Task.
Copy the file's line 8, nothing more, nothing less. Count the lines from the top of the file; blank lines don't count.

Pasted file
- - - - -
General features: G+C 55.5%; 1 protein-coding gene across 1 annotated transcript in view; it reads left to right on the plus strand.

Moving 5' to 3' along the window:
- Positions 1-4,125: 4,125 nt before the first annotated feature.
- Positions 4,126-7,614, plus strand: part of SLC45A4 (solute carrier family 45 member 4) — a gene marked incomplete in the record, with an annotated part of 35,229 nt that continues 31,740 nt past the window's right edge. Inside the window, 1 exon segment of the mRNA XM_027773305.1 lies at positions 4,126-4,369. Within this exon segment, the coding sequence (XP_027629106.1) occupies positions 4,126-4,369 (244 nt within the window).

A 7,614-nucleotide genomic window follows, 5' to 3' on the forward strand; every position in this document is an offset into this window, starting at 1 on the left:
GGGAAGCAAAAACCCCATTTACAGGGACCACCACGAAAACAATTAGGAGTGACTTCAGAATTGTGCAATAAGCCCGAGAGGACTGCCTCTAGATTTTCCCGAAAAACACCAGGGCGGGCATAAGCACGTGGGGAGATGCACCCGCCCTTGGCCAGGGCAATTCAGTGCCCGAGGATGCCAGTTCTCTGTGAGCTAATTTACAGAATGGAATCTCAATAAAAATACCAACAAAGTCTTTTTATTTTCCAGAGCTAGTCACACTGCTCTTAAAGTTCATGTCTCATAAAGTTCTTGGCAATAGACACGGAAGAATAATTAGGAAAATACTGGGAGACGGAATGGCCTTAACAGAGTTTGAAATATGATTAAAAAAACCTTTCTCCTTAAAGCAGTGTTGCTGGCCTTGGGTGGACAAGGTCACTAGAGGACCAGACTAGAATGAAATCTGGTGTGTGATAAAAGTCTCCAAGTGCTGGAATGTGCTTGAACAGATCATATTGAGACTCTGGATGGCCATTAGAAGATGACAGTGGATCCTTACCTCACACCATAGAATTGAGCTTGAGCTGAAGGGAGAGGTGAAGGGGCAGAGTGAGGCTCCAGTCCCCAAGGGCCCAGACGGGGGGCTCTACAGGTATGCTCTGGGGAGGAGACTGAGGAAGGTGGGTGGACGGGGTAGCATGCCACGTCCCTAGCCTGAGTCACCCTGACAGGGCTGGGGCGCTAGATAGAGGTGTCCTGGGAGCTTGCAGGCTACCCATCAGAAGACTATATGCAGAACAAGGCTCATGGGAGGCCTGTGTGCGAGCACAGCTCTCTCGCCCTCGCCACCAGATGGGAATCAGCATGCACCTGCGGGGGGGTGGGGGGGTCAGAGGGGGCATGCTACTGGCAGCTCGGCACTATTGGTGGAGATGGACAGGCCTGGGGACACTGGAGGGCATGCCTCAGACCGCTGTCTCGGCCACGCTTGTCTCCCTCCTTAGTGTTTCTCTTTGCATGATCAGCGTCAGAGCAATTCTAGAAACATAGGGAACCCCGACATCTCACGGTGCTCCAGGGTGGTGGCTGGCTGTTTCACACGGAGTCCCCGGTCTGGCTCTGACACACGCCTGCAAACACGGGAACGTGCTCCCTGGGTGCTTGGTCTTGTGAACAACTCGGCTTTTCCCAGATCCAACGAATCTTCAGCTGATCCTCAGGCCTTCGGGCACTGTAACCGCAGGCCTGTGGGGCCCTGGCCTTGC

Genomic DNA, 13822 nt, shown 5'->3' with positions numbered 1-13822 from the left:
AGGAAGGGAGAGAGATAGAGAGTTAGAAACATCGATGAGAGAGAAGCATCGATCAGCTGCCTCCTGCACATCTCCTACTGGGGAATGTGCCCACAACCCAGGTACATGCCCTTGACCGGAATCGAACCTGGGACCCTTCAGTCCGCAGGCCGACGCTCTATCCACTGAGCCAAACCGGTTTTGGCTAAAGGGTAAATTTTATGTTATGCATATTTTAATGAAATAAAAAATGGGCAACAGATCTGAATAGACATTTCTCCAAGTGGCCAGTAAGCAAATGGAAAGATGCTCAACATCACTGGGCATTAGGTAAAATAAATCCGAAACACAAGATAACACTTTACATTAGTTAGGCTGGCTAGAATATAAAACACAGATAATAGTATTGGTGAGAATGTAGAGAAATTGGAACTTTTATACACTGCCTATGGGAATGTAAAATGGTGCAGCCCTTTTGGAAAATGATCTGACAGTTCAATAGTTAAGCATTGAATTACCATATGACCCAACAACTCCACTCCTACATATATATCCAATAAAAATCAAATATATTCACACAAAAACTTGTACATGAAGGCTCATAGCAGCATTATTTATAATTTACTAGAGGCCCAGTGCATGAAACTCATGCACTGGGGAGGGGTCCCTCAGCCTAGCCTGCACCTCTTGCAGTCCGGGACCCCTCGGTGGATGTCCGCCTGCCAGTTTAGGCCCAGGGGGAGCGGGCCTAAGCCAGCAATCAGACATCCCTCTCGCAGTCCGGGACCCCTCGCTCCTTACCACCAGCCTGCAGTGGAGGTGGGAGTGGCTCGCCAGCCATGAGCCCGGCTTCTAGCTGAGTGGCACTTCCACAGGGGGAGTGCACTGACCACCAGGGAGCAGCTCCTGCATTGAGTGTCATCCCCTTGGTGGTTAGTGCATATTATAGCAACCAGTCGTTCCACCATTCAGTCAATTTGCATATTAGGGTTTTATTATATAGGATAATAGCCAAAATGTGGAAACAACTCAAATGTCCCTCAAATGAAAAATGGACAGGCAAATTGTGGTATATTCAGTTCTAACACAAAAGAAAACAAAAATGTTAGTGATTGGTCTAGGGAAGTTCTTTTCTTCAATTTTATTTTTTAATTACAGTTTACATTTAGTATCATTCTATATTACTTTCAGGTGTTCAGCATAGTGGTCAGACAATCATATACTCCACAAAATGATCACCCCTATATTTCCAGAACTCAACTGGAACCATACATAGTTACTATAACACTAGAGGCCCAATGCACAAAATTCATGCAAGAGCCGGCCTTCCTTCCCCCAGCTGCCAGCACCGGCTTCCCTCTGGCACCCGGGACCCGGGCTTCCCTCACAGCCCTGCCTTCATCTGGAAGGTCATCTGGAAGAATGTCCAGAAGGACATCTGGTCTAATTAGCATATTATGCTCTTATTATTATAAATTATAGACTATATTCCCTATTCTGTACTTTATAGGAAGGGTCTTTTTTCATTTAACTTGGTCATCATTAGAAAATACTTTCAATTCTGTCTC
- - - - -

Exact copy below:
AGGAAGGGAGAGAGATAGAGAGTTAGAAACATCGATGAGAGAGAAGCATCGATCAGCTGCCTCCTGCACATCTCCTACTGGGGAATGTGCCCACAACCCAGGTACATGCCCTTGACCGGAATCGAACCTGGGACCCTTCAGTCCGCAGGCCGACGCTCTATCCACTGAGCCAAACCGGTTTTGGCTAAAGGGTAAATTTTATGTTATGCATATTTTAATGAAATAAAAAATGGGCAACAGATCTGAATAGACATTTCTCCAAGTGGCCAGTAAGCAAATGGAAAGATGCTCAACATCACTGGGCATTAGGTAAAATAAATCCGAAACACAAGATAACACTTTACATTAGTTAGGCTGGCTAGAATATAAAACACAGATAATAGTATTGGTGAGAATGTAGAGAAATTGGAACTTTTATACACTGCCTATGGGAATGTAAAATGGTGCAGCCCTTTTGGAAAATGATCTGACAGTTCAATAGTTAAGCATTGAATTACCATATGACCCAACAACTCCACTCCTACATATATATCCAATAAAAATCAAATATATTCACACAAAAACTTGTACATGAAGGCTCATAGCAGCATTATTTATAATTTACTAGAGGCCCAGTGCATGAAACTCATGCACTGGGGAGGGGTCCCTCAGCCTAGCCTGCACCTCTTGCAGTCCGGGACCCCTCGGTGGATGTCCGCCTGCCAGTTTAGGCCCAGGGGGAGCGGGCCTAAGCCAGCAATCAGACATCCCTCTCGCAGTCCGGGACCCCTCGCTCCTTACCACCAGCCTGCAGTGGAGGTGGGAGTGGCTCGCCAGCCATGAGCCCGGCTTCTAGCTGAGTGGCACTTCCACAGGGGGAGTGCACTGACCACCAGGGAGCAGCTCCTGCATTGAGTGTCATCCCCTTGGTGGTTAGTGCATATTATAGCAACCAGTCGTTCCACCATTCAGTCAATTTGCATATTAGGGTTTTATTATATAGGATAATAGCCAAAATGTGGAAACAACTCAAATGTCCCTCAAATGAAAAATGGACAGGCAAATTGTGGTATATTCAGTTCTAACACAAAAGAAAACAAAAATGTTAGTGATTGGTCTAGGGAAGTTCTTTTCTTCAATTTTATTTTTTAATTACAGTTTACATTTAGTATCATTCTATATTACTTTCAGGTGTTCAGCATAGTGGTCAGACAATCATATACTCCACAAAATGATCACCCCTATATTTCCAGAACTCAACTGGAACCATACATAGTTACTATAACACTAGAGGCCCAATGCACAAAATTCATGCAAGAGCCGGCCTTCCTTCCCCCAGCTGCCAGCACCGGCTTCCCTCTGGCACCCGGGACCCGGGCTTCCCTCACAGCCCTGCCTTCATCTGGAAGGTCATCTGGAAGAATGTCCAGAAGGACATCTGGTCTAATTAGCATATTATGCTCTTATTATTATAAATTATAGACTATATTCCCTATTCTGTACTTTATAGGAAGGGTCTTTTTTCATTTAACTTGGTCATCATTAGAAAATACTTTCAATTCTGTCTC